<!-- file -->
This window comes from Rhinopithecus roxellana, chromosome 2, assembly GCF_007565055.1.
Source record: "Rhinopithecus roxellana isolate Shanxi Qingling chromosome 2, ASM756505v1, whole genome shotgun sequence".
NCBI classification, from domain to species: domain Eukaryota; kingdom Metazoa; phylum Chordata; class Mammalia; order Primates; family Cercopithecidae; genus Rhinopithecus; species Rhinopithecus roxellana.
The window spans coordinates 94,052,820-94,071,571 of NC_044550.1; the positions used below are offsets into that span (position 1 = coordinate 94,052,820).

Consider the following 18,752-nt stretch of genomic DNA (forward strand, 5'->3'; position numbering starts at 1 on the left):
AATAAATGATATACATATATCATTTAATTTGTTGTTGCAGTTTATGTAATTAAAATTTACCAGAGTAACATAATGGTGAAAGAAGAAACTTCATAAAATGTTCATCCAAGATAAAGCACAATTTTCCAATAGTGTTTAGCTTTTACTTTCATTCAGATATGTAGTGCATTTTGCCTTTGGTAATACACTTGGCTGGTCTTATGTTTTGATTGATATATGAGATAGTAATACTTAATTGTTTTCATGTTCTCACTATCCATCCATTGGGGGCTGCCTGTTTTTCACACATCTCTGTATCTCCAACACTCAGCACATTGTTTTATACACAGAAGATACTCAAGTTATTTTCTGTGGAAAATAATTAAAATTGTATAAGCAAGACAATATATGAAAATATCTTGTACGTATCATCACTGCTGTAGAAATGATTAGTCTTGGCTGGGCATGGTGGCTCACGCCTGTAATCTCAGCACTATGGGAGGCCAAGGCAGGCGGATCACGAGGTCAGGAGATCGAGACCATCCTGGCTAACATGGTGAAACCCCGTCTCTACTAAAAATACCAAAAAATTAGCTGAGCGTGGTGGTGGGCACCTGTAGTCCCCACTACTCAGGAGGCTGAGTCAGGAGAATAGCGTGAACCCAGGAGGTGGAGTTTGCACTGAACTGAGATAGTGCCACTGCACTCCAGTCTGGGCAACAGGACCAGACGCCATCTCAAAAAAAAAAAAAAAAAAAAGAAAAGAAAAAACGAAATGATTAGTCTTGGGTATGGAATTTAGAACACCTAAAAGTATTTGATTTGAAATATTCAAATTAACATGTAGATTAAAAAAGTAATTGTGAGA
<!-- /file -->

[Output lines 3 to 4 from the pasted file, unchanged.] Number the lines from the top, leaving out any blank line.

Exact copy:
NCBI classification, from domain to species: domain Eukaryota; kingdom Metazoa; phylum Chordata; class Mammalia; order Primates; family Cercopithecidae; genus Rhinopithecus; species Rhinopithecus roxellana.
The window spans coordinates 94,052,820-94,071,571 of NC_044550.1; the positions used below are offsets into that span (position 1 = coordinate 94,052,820).